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Memorandum for General MacArthur
June 6, 1945 [Washington, D.C.]
This will be handed to you by Arnold who leaves here today. He can discuss the details and various ramifications of the matter with you in person.
In connection with the command arrangements in the Pacific, Admiral King is very much interested in a special command set-up from the communication point of view, particularly during the preliminary period of OLYMPIC.1 He hopes that you will agree to have established on Guam three or four months before D-day at least a skeleton set-up so far as personnel is concerned but complete so far as communications are concerned. Then he is strongly in favor of your being personally established on Guam during the lead-up phase of the operations, if I can term it that, meaning the period of the gradual concentration of the naval and convoy forces.
He feels that in that manner during the period when the movements are almost purely naval, and Nimitz therefore must be at the center of his communication system, it would tend to smooth coordination if Nimitz were in immediate personal touch with you.
I assume that as the convoys approach Kyushu preparatory to the landings, you would feel it necessary to be present which would terminate your personal contact with Nimitz, as I also assume he would probably have to remain at Guam for the better coordination of the various naval forces.
Arnold has listened to most of the discussions and can supply the details that may be lacking in the foregoing outline.2
Document Copy Text Source: George C. Marshall Papers, Pentagon Office Collection, Selected Materials, George C. Marshall Research Library, Lexington, Virginia.
Document Format: Typed memorandum.
1. After a lengthy struggle, the Joint Chiefs of Staff had issued a directive on April 3 reorganizing the U.S. command in the Pacific. MacArthur was designated Commander in Chief, U.S. Army Forces, Pacific—thus controlling all U.S. Army and Air Forces resources except those in Alaska, the southeast Pacific, and the Twentieth Air Force. Nimitz was named Commander in Chief, Pacific Fleet, controlling nearly all the navy’s resources in the Pacific. The gradual transition to this new system was to be “by mutual agreement” between the commanders and to begin after the current operations in the Philippines and Ryukyu Islands. Nimitz’s headquarters was directed to work on the naval and amphibious phases of the assault on Japan; MacArthur’s on the ground attack. Dividing up the logistical responsibilities—particularly control over shipping—proved to be more intractable, so the J.C.S. “shuttled” the issue “out of Washington to the theaters.” From April on, consequently, sharp disagreements were common between the two headquarters over the transfer of resources between them. (Robert W. Coakley and Richard M. Leighton, Global Logistics and Strategy, 1943-1945, a volume in the United States Army in World War II [Washington: GPO, 1968], pp. 581-84, 609-10. See also D. Clayton James, The Years of MacArthur, 3 vols. [Boston: Houghton Mifflin Company, 1970-85], 2: 724-26.)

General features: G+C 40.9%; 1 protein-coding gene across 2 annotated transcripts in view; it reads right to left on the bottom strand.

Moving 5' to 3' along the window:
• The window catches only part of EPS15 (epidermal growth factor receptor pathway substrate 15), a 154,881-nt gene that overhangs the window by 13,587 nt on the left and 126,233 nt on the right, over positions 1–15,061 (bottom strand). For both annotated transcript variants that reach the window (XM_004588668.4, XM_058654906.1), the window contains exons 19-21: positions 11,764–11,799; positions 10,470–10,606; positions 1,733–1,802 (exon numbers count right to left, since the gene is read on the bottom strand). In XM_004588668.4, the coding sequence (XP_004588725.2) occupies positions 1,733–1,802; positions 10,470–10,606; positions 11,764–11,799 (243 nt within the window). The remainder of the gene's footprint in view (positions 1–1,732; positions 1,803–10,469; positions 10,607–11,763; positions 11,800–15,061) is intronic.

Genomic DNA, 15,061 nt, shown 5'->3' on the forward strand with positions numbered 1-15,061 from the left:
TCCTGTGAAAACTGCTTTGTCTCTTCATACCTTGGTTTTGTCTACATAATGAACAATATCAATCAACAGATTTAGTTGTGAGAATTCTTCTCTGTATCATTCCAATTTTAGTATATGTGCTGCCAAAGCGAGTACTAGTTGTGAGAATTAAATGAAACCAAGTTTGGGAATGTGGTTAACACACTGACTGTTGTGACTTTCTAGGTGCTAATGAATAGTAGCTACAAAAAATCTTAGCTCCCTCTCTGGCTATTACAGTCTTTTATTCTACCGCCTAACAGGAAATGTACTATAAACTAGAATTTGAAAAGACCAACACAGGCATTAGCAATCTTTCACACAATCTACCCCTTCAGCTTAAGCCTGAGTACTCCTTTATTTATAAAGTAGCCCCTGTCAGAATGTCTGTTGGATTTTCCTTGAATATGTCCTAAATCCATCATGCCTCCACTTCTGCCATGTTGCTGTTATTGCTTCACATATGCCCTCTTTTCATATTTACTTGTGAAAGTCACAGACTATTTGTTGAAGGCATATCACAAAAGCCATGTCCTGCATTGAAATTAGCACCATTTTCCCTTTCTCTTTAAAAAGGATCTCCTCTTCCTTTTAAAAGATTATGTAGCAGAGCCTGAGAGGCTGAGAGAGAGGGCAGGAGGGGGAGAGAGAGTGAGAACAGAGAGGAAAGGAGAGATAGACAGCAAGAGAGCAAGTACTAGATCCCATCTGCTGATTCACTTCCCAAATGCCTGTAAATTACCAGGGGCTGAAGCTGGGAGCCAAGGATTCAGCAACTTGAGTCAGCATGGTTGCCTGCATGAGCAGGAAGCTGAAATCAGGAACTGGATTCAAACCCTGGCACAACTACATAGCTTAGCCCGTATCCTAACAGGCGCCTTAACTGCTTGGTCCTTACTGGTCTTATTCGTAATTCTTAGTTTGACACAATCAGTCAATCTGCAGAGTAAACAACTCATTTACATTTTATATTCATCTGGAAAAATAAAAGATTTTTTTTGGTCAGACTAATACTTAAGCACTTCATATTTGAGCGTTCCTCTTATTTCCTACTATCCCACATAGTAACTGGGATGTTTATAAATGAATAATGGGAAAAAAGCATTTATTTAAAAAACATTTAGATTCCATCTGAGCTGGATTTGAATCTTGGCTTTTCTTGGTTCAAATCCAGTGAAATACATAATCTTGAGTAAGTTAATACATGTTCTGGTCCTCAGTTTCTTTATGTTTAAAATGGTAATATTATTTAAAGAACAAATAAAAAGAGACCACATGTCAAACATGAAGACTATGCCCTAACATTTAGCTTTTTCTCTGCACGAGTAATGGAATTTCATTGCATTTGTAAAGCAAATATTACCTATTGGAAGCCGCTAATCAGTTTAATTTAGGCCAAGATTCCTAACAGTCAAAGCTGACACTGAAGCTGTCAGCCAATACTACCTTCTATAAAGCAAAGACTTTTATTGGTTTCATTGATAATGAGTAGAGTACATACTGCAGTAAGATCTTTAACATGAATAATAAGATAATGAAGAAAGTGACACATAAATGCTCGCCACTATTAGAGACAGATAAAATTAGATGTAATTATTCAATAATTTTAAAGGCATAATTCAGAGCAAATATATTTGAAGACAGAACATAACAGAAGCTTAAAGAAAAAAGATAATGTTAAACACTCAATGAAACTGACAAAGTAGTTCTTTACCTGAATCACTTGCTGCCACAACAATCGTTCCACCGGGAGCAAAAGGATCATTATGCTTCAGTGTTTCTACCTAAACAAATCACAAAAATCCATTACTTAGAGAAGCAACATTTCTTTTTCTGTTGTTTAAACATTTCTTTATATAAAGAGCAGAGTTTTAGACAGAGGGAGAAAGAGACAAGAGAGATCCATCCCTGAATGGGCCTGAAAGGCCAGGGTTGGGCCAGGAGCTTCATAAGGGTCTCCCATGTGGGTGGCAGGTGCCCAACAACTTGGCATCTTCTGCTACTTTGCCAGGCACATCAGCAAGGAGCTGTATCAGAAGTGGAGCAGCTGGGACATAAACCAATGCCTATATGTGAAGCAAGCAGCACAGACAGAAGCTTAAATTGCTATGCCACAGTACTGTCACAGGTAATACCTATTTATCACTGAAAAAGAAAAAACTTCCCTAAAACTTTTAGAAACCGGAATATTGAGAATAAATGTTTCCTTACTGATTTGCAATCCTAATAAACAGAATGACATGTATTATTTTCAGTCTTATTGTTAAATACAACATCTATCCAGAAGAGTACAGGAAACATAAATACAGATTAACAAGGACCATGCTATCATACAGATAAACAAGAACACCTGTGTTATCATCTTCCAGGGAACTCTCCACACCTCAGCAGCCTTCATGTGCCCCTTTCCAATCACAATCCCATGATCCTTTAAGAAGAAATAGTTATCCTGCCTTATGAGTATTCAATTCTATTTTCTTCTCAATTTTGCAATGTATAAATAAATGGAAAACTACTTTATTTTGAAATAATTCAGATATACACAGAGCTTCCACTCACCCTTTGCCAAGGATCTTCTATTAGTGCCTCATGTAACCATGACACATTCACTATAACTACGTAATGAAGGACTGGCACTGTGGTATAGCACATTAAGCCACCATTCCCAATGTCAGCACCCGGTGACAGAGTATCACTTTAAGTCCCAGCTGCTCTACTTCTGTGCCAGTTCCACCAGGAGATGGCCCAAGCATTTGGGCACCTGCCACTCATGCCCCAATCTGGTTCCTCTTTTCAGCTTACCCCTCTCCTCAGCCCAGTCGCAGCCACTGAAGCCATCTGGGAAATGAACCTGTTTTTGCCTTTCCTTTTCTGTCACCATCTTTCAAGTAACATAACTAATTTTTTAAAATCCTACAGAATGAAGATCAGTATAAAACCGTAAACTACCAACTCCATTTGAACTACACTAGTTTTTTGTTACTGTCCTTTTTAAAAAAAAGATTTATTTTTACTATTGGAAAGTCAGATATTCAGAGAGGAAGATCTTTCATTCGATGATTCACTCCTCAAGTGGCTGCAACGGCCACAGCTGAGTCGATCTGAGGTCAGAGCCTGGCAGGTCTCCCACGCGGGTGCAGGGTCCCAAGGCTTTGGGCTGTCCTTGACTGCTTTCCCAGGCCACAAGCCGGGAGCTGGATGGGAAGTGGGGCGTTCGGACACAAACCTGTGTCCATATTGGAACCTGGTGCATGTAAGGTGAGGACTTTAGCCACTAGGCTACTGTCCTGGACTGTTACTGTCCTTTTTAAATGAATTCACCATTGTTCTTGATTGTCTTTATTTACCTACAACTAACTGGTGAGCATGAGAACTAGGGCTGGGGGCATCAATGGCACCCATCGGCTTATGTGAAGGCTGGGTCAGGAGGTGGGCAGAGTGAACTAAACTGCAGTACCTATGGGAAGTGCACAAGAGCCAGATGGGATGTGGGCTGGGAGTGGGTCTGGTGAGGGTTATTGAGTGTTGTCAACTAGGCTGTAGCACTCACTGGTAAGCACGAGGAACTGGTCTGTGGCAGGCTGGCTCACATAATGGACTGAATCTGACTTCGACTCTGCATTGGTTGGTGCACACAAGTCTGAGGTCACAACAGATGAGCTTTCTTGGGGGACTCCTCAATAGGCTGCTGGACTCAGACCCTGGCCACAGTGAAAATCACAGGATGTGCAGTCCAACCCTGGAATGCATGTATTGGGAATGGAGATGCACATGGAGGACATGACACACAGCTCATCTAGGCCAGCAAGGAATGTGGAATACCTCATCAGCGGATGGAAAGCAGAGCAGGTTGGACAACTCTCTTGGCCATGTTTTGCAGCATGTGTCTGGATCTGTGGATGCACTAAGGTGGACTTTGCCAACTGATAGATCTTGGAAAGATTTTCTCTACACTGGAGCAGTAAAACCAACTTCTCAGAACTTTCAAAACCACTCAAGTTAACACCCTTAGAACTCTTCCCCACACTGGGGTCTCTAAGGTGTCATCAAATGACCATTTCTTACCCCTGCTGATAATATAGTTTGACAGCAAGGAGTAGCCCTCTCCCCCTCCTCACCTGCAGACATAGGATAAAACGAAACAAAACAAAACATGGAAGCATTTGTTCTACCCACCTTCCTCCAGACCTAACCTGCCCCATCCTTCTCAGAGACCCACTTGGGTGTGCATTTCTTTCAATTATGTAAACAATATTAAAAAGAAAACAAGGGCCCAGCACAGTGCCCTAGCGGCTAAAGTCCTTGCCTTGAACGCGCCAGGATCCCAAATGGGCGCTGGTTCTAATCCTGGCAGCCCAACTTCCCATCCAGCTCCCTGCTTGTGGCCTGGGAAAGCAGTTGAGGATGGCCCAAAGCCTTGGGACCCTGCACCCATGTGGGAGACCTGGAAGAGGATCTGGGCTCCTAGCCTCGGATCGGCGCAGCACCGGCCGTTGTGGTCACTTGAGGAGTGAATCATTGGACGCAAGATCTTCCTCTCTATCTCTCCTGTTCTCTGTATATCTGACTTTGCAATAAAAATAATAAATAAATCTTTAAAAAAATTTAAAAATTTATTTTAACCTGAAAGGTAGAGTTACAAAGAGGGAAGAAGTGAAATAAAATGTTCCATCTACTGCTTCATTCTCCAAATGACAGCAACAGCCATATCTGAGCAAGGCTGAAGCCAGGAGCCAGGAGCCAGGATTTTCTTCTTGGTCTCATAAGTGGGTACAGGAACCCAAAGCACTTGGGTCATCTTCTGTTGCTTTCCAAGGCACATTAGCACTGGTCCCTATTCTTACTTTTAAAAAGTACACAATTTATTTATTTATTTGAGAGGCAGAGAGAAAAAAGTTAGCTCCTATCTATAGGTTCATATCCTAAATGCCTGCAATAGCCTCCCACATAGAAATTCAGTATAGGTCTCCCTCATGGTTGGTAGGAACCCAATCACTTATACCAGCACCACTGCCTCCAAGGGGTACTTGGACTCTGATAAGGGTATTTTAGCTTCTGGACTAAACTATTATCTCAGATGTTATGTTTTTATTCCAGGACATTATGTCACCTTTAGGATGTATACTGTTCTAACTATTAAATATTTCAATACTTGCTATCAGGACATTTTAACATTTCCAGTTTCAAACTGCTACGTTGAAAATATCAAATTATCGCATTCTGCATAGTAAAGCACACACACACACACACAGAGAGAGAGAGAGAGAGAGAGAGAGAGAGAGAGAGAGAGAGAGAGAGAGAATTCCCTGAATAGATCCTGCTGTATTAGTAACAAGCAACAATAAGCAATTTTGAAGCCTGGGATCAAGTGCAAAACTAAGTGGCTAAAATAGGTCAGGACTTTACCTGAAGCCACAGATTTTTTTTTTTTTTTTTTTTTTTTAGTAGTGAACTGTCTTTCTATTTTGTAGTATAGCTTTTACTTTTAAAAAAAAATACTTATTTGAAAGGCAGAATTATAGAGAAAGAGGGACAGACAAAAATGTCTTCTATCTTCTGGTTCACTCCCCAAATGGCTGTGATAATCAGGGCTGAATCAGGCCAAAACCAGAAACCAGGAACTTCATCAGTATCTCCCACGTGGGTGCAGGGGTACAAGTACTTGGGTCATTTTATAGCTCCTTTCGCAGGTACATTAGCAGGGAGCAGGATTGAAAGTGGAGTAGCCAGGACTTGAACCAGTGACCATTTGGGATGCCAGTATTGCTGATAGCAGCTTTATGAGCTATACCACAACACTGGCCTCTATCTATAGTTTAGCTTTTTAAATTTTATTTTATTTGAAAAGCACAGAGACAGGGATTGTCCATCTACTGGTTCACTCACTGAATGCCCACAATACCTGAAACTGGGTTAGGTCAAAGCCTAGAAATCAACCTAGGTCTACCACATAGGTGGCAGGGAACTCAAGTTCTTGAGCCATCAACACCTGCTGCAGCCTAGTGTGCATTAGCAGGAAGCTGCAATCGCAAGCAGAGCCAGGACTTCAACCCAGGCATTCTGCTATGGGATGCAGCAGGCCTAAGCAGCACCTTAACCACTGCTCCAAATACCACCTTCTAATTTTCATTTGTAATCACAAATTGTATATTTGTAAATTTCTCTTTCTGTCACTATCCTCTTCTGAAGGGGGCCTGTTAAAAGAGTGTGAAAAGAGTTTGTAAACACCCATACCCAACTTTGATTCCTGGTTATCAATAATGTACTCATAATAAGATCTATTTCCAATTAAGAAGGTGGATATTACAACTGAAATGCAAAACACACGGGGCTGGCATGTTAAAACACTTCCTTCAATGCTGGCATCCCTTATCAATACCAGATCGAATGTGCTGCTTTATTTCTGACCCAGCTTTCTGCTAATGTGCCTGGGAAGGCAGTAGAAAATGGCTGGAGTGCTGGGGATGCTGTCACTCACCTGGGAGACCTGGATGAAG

2. Arnold visited Manila between June 16 and 19. On the seventeenth, he had a lengthy meeting with MacArthur. Arnold noted in his diary MacArthur’s response to the Marshall memorandum he delivered: “As far as moving his Headquarters to Guam for coordination and cooperation are concerned, the lid blew off—there was every reason why it should not be done, not one good reason for doing it.” (Quoted in James, MacArthur, 2: 729-30. See also Arnold, Global Mission, p. 569.)
MacArthur replied to Marshall’s memorandum that Admiral King’s suggestion “is impracticable of accomplishment,” as Guam was fifteen hundred miles from the location of the proposed landings. In the preparatory phase of the landings, he would be with his air commander on Okinawa; in the assault phase, “I shall be afloat. It is no more possible for me to separate myself from my command that it would be for Admiral Nimitz to do so.” (MacArthur Memorandum for Marshall, June 19, 1945, GCMRL/G. C. Marshall Papers [Pentagon Office, Selected].)
Recommended Citation: ThePapers of George Catlett Marshall, ed.Larry I. Bland and Sharon Ritenour Stevens(Lexington, Va.: The George C. Marshall Foundation, 1981- ). Electronic version based on The Papers of George Catlett Marshall, vol. 5, “The Finest Soldier,” January 1, 1945-January 7, 1947 (Baltimore and London: The Johns Hopkins University Press, 2003), pp. 215-216.